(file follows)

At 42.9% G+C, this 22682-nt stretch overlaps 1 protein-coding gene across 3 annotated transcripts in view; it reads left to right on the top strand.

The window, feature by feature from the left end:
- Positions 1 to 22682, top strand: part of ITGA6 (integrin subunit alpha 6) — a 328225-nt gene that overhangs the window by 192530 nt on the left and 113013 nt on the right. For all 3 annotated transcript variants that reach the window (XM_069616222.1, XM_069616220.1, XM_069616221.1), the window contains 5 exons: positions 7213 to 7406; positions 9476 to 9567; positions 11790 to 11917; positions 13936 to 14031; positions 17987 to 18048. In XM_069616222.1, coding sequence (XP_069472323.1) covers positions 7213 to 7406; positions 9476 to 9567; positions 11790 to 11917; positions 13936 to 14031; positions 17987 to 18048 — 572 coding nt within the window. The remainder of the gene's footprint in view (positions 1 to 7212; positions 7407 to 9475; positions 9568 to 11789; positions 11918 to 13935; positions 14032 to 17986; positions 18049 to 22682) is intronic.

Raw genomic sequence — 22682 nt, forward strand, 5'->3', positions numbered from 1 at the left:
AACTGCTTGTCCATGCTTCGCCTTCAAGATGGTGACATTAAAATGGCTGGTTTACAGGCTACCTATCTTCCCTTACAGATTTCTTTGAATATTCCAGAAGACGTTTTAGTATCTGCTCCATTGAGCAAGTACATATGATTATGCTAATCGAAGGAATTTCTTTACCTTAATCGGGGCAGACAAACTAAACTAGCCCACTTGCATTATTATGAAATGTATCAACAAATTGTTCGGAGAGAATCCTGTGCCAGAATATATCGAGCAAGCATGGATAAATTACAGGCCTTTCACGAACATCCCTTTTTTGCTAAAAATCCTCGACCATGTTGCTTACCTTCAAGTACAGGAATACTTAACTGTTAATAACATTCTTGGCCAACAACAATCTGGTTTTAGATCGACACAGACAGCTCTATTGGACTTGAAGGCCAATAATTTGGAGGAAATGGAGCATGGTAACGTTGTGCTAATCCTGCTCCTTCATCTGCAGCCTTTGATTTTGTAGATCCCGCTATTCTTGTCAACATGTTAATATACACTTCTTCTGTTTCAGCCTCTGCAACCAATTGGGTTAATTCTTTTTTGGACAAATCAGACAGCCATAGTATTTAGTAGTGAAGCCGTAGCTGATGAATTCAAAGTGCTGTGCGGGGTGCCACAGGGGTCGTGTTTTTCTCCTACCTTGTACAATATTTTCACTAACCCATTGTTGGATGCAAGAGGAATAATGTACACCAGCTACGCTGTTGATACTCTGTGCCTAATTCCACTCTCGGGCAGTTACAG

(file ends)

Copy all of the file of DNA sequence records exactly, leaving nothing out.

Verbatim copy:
At 42.9% G+C, this 22682-nt stretch overlaps 1 protein-coding gene across 3 annotated transcripts in view; it reads left to right on the top strand.

The window, feature by feature from the left end:
- Positions 1 to 22682, top strand: part of ITGA6 (integrin subunit alpha 6) — a 328225-nt gene that overhangs the window by 192530 nt on the left and 113013 nt on the right. For all 3 annotated transcript variants that reach the window (XM_069616222.1, XM_069616220.1, XM_069616221.1), the window contains 5 exons: positions 7213 to 7406; positions 9476 to 9567; positions 11790 to 11917; positions 13936 to 14031; positions 17987 to 18048. In XM_069616222.1, coding sequence (XP_069472323.1) covers positions 7213 to 7406; positions 9476 to 9567; positions 11790 to 11917; positions 13936 to 14031; positions 17987 to 18048 — 572 coding nt within the window. The remainder of the gene's footprint in view (positions 1 to 7212; positions 7407 to 9475; positions 9568 to 11789; positions 11918 to 13935; positions 14032 to 17986; positions 18049 to 22682) is intronic.

Raw genomic sequence — 22682 nt, forward strand, 5'->3', positions numbered from 1 at the left:
AACTGCTTGTCCATGCTTCGCCTTCAAGATGGTGACATTAAAATGGCTGGTTTACAGGCTACCTATCTTCCCTTACAGATTTCTTTGAATATTCCAGAAGACGTTTTAGTATCTGCTCCATTGAGCAAGTACATATGATTATGCTAATCGAAGGAATTTCTTTACCTTAATCGGGGCAGACAAACTAAACTAGCCCACTTGCATTATTATGAAATGTATCAACAAATTGTTCGGAGAGAATCCTGTGCCAGAATATATCGAGCAAGCATGGATAAATTACAGGCCTTTCACGAACATCCCTTTTTTGCTAAAAATCCTCGACCATGTTGCTTACCTTCAAGTACAGGAATACTTAACTGTTAATAACATTCTTGGCCAACAACAATCTGGTTTTAGATCGACACAGACAGCTCTATTGGACTTGAAGGCCAATAATTTGGAGGAAATGGAGCATGGTAACGTTGTGCTAATCCTGCTCCTTCATCTGCAGCCTTTGATTTTGTAGATCCCGCTATTCTTGTCAACATGTTAATATACACTTCTTCTGTTTCAGCCTCTGCAACCAATTGGGTTAATTCTTTTTTGGACAAATCAGACAGCCATAGTATTTAGTAGTGAAGCCGTAGCTGATGAATTCAAAGTGCTGTGCGGGGTGCCACAGGGGTCGTGTTTTTCTCCTACCTTGTACAATATTTTCACTAACCCATTGTTGGATGCAAGAGGAATAATGTACACCAGCTACGCTGTTGATACTCTGTGCCTAATTCCACTCTCGGGCAGTTACAG